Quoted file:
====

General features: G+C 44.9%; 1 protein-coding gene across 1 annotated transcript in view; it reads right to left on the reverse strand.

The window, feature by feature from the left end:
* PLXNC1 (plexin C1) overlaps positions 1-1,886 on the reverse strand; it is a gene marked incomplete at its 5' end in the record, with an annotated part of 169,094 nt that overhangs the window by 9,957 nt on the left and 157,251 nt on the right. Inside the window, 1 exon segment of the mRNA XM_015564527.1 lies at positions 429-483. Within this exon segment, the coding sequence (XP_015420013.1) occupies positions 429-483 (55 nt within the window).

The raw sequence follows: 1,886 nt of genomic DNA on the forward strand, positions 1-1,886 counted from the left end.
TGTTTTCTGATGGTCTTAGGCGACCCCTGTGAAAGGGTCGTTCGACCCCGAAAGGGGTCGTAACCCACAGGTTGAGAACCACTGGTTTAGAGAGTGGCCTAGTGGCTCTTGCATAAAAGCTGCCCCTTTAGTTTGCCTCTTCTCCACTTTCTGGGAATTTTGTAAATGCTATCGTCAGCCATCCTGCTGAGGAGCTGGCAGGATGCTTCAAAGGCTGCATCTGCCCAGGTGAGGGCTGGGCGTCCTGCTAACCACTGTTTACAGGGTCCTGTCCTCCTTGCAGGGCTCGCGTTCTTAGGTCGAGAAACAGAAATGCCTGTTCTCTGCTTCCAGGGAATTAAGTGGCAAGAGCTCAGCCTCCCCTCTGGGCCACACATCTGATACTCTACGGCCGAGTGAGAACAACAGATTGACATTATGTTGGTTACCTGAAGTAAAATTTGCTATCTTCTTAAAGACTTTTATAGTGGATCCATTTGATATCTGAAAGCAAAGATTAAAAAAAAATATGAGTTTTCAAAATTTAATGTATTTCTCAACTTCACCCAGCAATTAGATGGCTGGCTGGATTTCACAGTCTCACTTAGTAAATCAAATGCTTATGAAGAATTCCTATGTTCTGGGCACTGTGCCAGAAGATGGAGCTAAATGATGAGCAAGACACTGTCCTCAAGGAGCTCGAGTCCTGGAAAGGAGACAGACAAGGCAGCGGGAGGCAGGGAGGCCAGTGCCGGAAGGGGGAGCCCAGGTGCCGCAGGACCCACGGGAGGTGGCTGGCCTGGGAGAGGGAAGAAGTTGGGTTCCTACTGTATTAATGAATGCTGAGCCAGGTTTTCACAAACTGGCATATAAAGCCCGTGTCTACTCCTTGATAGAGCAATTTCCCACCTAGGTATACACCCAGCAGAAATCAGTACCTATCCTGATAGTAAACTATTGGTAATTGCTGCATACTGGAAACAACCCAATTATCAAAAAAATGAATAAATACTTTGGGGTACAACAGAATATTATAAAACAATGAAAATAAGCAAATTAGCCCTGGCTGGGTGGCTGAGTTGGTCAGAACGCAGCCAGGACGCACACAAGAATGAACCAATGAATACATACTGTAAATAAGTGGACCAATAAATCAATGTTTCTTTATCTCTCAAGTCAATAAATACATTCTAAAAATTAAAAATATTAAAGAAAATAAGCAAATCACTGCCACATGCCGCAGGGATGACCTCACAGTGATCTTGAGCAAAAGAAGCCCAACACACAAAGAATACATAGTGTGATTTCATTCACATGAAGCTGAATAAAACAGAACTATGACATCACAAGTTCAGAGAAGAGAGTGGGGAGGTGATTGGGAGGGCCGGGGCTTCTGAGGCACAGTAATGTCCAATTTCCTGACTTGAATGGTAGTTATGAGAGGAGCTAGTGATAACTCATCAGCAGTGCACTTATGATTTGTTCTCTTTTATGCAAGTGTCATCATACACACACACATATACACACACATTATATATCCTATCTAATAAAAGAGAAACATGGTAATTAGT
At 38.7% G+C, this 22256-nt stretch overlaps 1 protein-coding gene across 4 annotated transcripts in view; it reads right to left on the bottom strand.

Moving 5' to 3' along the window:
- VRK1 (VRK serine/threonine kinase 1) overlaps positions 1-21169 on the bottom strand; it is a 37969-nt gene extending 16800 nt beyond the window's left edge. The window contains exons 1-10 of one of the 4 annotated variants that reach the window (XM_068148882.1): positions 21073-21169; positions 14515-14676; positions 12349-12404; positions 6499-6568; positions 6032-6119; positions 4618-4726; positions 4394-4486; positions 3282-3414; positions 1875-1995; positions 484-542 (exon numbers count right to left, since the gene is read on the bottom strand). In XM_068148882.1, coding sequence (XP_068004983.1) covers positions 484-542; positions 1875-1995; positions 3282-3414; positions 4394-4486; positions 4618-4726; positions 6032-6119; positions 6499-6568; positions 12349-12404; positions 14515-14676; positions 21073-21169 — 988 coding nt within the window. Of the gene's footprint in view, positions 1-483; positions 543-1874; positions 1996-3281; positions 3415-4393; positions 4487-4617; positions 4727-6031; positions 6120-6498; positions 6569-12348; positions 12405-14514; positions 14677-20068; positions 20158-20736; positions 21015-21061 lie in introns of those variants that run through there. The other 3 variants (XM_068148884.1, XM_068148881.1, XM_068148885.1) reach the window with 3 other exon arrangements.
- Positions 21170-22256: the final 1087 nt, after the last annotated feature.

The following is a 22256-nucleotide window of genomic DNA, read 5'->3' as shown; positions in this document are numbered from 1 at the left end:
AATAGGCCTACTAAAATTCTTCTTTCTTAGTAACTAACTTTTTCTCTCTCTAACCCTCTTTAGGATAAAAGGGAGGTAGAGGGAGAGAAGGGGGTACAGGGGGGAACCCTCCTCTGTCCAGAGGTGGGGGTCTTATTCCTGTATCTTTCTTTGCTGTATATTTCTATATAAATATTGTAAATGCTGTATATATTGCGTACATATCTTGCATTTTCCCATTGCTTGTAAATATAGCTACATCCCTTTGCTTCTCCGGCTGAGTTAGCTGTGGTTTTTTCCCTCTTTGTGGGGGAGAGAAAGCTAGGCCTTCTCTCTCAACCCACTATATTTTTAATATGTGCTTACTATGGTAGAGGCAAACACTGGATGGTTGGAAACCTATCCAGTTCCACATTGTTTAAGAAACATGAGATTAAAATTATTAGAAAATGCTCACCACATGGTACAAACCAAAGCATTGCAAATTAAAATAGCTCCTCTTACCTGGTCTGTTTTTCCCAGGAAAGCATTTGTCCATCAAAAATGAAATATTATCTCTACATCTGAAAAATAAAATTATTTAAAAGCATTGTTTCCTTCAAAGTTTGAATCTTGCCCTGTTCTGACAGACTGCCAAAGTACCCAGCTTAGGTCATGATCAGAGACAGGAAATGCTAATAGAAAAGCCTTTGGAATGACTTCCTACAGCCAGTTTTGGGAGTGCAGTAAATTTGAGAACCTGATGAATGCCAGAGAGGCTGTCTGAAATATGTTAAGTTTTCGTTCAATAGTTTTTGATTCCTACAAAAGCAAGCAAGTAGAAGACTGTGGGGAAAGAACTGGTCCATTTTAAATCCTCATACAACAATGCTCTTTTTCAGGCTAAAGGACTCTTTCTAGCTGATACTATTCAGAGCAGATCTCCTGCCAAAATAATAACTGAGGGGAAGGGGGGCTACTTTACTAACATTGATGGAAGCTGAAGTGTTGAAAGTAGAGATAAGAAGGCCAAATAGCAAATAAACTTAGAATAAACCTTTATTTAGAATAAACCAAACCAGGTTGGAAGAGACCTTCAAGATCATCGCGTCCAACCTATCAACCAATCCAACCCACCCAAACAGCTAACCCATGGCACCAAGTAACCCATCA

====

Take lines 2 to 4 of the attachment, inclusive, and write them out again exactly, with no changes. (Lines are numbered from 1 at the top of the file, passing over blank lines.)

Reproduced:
The window, feature by feature from the left end:
* PLXNC1 (plexin C1) overlaps positions 1-1,886 on the reverse strand; it is a gene marked incomplete at its 5' end in the record, with an annotated part of 169,094 nt that overhangs the window by 9,957 nt on the left and 157,251 nt on the right. Inside the window, 1 exon segment of the mRNA XM_015564527.1 lies at positions 429-483. Within this exon segment, the coding sequence (XP_015420013.1) occupies positions 429-483 (55 nt within the window).

The raw sequence follows: 1,886 nt of genomic DNA on the forward strand, positions 1-1,886 counted from the left end.